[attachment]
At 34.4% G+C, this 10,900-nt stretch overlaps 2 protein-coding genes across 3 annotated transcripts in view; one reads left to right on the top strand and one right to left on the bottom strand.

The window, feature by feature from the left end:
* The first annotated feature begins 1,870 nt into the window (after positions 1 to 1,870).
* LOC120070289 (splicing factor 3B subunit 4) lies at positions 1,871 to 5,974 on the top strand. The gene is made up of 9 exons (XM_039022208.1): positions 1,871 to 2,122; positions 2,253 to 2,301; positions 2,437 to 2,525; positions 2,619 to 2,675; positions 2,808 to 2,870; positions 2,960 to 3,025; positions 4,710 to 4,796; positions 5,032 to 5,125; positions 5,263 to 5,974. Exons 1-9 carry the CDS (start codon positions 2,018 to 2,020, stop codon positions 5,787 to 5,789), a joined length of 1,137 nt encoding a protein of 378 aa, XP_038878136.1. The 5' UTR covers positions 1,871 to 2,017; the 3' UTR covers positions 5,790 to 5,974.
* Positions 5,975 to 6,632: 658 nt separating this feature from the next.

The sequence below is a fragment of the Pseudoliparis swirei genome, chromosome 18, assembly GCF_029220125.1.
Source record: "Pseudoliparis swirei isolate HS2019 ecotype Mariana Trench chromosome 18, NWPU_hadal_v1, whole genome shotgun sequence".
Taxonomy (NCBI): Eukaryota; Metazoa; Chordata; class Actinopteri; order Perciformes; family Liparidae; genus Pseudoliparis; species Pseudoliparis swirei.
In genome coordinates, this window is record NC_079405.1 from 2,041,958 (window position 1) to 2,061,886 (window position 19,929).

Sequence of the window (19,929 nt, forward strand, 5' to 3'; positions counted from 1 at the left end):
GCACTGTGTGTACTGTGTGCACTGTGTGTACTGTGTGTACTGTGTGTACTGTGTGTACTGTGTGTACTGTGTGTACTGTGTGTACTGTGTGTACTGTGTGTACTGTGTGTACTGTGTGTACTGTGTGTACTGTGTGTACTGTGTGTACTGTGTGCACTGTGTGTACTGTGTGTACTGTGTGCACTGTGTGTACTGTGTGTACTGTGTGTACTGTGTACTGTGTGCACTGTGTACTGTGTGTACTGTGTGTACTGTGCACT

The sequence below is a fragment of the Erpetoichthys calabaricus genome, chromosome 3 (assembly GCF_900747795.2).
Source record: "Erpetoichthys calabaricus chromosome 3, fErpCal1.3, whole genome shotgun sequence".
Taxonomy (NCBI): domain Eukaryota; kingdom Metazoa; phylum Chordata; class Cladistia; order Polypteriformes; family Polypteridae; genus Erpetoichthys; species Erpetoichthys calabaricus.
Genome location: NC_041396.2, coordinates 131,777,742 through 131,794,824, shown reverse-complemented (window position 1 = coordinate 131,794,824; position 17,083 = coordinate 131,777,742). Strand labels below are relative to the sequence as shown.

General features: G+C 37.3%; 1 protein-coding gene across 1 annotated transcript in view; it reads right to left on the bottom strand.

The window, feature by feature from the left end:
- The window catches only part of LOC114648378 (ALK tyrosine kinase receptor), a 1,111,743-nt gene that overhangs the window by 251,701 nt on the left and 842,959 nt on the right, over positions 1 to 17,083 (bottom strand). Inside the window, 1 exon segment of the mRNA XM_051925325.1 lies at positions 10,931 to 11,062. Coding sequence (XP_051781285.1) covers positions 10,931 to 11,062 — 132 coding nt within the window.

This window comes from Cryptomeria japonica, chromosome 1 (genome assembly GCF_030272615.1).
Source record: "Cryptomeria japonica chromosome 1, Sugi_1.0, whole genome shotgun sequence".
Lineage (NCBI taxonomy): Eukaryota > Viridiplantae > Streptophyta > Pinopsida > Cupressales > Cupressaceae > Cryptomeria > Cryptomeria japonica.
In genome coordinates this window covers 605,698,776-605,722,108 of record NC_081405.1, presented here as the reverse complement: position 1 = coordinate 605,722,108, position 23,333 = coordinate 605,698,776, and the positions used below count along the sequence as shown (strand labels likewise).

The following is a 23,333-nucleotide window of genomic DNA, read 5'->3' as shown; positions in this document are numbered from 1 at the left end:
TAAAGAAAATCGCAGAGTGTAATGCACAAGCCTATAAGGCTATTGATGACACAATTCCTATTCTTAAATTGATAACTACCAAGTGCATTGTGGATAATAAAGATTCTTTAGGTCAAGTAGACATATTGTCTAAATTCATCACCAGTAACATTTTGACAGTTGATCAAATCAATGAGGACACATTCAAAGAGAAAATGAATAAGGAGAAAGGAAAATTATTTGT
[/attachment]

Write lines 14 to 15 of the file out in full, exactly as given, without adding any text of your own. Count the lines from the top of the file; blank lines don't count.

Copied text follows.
Taxonomy (NCBI): domain Eukaryota; kingdom Metazoa; phylum Chordata; class Cladistia; order Polypteriformes; family Polypteridae; genus Erpetoichthys; species Erpetoichthys calabaricus.
Genome location: NC_041396.2, coordinates 131,777,742 through 131,794,824, shown reverse-complemented (window position 1 = coordinate 131,794,824; position 17,083 = coordinate 131,777,742). Strand labels below are relative to the sequence as shown.